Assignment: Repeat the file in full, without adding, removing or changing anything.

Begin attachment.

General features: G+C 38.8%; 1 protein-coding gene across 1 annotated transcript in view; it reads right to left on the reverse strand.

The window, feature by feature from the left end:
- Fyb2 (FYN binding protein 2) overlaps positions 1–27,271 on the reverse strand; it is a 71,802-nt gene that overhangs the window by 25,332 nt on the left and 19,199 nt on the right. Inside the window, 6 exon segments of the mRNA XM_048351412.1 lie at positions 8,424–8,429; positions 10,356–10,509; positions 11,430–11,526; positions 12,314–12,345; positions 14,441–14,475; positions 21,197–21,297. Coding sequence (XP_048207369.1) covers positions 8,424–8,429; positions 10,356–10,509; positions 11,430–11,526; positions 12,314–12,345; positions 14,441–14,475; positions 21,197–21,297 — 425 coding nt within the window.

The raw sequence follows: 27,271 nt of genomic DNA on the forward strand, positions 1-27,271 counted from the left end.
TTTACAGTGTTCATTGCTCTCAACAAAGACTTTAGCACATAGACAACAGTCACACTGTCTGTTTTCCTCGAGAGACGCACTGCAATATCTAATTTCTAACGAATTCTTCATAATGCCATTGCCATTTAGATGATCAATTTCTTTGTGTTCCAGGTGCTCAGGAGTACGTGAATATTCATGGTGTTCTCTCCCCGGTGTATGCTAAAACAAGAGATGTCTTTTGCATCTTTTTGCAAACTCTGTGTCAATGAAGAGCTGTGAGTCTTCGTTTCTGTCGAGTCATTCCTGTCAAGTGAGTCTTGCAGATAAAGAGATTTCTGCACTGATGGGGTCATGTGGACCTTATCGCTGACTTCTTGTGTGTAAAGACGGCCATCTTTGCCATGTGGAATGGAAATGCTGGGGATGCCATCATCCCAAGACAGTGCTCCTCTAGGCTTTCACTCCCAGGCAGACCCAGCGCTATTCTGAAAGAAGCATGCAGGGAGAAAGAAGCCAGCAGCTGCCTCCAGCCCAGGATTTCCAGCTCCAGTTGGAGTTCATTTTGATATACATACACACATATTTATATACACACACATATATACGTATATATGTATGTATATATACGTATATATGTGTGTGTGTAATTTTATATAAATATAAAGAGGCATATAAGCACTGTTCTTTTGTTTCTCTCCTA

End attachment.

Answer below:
General features: G+C 38.8%; 1 protein-coding gene across 1 annotated transcript in view; it reads right to left on the reverse strand.

The window, feature by feature from the left end:
- Fyb2 (FYN binding protein 2) overlaps positions 1–27,271 on the reverse strand; it is a 71,802-nt gene that overhangs the window by 25,332 nt on the left and 19,199 nt on the right. Inside the window, 6 exon segments of the mRNA XM_048351412.1 lie at positions 8,424–8,429; positions 10,356–10,509; positions 11,430–11,526; positions 12,314–12,345; positions 14,441–14,475; positions 21,197–21,297. Coding sequence (XP_048207369.1) covers positions 8,424–8,429; positions 10,356–10,509; positions 11,430–11,526; positions 12,314–12,345; positions 14,441–14,475; positions 21,197–21,297 — 425 coding nt within the window.

The raw sequence follows: 27,271 nt of genomic DNA on the forward strand, positions 1-27,271 counted from the left end.
TTTACAGTGTTCATTGCTCTCAACAAAGACTTTAGCACATAGACAACAGTCACACTGTCTGTTTTCCTCGAGAGACGCACTGCAATATCTAATTTCTAACGAATTCTTCATAATGCCATTGCCATTTAGATGATCAATTTCTTTGTGTTCCAGGTGCTCAGGAGTACGTGAATATTCATGGTGTTCTCTCCCCGGTGTATGCTAAAACAAGAGATGTCTTTTGCATCTTTTTGCAAACTCTGTGTCAATGAAGAGCTGTGAGTCTTCGTTTCTGTCGAGTCATTCCTGTCAAGTGAGTCTTGCAGATAAAGAGATTTCTGCACTGATGGGGTCATGTGGACCTTATCGCTGACTTCTTGTGTGTAAAGACGGCCATCTTTGCCATGTGGAATGGAAATGCTGGGGATGCCATCATCCCAAGACAGTGCTCCTCTAGGCTTTCACTCCCAGGCAGACCCAGCGCTATTCTGAAAGAAGCATGCAGGGAGAAAGAAGCCAGCAGCTGCCTCCAGCCCAGGATTTCCAGCTCCAGTTGGAGTTCATTTTGATATACATACACACATATTTATATACACACACATATATACGTATATATGTATGTATATATACGTATATATGTGTGTGTGTAATTTTATATAAATATAAAGAGGCATATAAGCACTGTTCTTTTGTTTCTCTCCTA